RAISE YOUR OWN SILK (Dec, 1944)
RAISE YOUR OWN SILK
Here’s an easy, profitable, spare time job for several million Americans that can make the U. S. world’s largest silk producer.
by Roger Clay
HAVE you ever considered growing your wife’s silk stockings at home? Well, it can be done. That is, the silk thread can be produced at home, in your spare time, at very little expenseâ€”and it will pay you a nice profit.
John Ousta of New York City, a naturalized citizen of Turkish birth, with a 400-year family tradition of silk producing behind him, is convinced this country can make enough silk to meet the whole world’s demands. One-third of our farming population, raising only one ounce of eggs (30,000 to 43,000 worms) regularly in their spare-time, could do it! And a silk industry on that scale would employ a quarter of a million people in reeling factories alone.
Silk is playing a vital role in this war, but there’s not nearly enough of it for all needs. Everyone knows we were dependent on Japan for all our silk before the war. We were the world’s greatest consumer, taking three-quarters of the total supply. We imported 150 to 200 million dollars’ worth annually from Japan, but produced not an ounce at home.
It’s strange that silkworm-raising has never been practised in this country because, according to experts, it has the best climate in the world for it. The big obstacle up till now has been the cost of reeling the thread from the cocoons, but Ousta has invented a very simple but efficient machine for the job which can be built for $100 and can be operated by a child.
Raising silkworms pays a good profit as a side-line activity. Ousta estimates the profit on about a month’s work at $75 to $100. Aside from feeding the worms, the only work required is controlling the temperature and humidity around them. The only investment needed are a few dollars for eggs and mulberry leaves they eat. In many parts of the country mulberry trees grow wild. Worms from one ounce of eggs will eat 800 to 900 pounds of leaves during their 30 to 35 day life cycle. In the north, 2 or 3 crops a year can be raised; in the south, 4 to 6.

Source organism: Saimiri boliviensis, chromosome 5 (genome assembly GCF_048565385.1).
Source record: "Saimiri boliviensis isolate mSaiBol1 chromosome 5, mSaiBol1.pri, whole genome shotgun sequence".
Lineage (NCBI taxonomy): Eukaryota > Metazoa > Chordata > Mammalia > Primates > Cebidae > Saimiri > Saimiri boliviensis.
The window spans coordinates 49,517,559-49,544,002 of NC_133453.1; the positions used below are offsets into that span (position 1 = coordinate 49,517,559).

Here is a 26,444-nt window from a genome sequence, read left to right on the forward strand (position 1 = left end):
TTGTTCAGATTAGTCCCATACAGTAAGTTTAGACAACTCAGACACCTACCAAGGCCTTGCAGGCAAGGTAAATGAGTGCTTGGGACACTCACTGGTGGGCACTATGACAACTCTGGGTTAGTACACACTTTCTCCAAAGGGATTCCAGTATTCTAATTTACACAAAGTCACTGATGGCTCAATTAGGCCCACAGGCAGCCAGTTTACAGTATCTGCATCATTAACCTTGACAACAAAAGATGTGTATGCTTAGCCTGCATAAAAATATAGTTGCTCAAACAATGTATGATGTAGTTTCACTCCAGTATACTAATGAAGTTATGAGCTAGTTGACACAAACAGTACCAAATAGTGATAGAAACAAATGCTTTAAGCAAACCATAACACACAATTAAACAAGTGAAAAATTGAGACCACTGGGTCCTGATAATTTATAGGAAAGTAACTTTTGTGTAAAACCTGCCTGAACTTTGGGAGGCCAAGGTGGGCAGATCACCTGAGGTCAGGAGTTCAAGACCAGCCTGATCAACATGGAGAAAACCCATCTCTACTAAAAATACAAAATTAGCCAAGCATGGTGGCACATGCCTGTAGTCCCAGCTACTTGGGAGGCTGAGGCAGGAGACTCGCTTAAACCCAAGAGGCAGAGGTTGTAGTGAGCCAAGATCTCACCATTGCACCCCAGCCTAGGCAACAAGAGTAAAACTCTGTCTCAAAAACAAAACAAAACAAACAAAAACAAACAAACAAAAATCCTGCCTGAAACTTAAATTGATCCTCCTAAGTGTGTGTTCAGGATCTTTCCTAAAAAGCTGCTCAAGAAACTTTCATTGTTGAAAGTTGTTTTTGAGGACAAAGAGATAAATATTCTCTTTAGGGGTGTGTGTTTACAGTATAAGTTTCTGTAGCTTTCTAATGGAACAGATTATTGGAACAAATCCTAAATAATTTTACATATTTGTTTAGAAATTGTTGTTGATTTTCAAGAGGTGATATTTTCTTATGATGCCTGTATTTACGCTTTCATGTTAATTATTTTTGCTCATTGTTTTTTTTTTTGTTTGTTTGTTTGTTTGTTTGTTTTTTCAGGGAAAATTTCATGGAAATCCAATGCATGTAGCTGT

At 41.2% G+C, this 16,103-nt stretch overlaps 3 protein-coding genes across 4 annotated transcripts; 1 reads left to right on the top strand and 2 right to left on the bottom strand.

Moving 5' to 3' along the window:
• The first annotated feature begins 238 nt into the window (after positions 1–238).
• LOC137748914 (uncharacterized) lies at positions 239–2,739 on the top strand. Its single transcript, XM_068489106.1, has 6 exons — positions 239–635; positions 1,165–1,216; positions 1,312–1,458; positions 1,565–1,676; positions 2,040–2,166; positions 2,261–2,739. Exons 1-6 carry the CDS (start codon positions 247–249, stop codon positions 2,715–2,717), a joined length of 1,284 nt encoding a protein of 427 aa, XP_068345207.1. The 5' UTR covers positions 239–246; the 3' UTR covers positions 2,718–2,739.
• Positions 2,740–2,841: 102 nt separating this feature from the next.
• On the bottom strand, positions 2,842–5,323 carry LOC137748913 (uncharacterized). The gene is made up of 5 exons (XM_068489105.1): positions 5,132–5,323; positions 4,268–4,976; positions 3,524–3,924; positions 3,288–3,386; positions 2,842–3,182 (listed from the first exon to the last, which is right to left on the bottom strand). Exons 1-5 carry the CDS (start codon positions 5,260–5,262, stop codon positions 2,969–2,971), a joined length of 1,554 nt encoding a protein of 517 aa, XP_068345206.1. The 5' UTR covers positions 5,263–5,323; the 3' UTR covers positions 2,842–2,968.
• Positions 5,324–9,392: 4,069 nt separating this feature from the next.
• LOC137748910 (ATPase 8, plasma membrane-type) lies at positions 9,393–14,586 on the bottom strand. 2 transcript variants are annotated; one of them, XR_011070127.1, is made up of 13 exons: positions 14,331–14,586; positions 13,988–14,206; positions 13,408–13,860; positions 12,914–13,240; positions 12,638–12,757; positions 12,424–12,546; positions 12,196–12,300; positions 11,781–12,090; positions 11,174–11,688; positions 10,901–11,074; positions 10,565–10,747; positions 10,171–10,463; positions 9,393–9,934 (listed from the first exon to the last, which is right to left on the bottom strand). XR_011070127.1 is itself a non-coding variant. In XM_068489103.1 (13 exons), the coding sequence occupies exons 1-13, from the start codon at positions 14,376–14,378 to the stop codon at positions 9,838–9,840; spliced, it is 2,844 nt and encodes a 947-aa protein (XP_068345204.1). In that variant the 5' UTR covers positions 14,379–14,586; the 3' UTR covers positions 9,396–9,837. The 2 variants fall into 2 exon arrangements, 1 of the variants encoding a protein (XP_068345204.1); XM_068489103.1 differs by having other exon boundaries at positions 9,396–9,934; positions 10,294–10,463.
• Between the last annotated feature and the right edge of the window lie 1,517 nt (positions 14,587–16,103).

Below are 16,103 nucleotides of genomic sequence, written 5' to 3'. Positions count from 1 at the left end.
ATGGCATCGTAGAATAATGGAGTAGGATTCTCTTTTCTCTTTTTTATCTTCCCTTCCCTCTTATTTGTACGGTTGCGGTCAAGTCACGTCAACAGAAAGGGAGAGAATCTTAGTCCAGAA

The eggs are hatched by gradually raising the temperature around them from a storage temperature of 36 degrees to 75 degrees and the humidity to 90, over a period of 10 to 12 days. Once they’re hatched, the humidity is dropped to 50 or 60. From this point on, the main job is keeping the worms fed with chopped up mulberry leaves while they grow from 1/8 of an inch to 1 inch long. After 30-odd days they are all set to spin their cocoons. This is where, under the Jap system, most of the work comes in, but Ousta has made an ingenious arrangement that reduces it to a minimum. Instead of laboriously transferring the full-grown worms from their beds to bamboo racks on which they spin their cocoons, Ousta has series of trays with chicken wire bottoms built two feet apart and running from floor to ceiling in his home. Here the worms grow, resting on newspapers. Then Ousta puts dried weed branches vertically between the trays, and the worms climb up them and spin their cocoons. The temperature is raised to between 75 and 80, the humidity greatly reduced, during the 6 or 7 days in which the worms are working. When they’re finished, the cocoons are steamed at high temperature to kill the chrysalis and any parasites. In order to get the silk out of the cocoons in threads, the cocoons are first boiled, then doused in cold water, finally plunged in water of 140 degrees. A brush stirred through the water picks up the naturally sticky silk threads, 5 to 8 at a time, depending on the thickness of the thread desired, and the thread is inserted into the reeling machine. One Ousta cocoon will give up to 3,000 yards of silk strand; 70 or 80 will make a pair of stockings. It takes 100 Jap cocoons to make the same thing.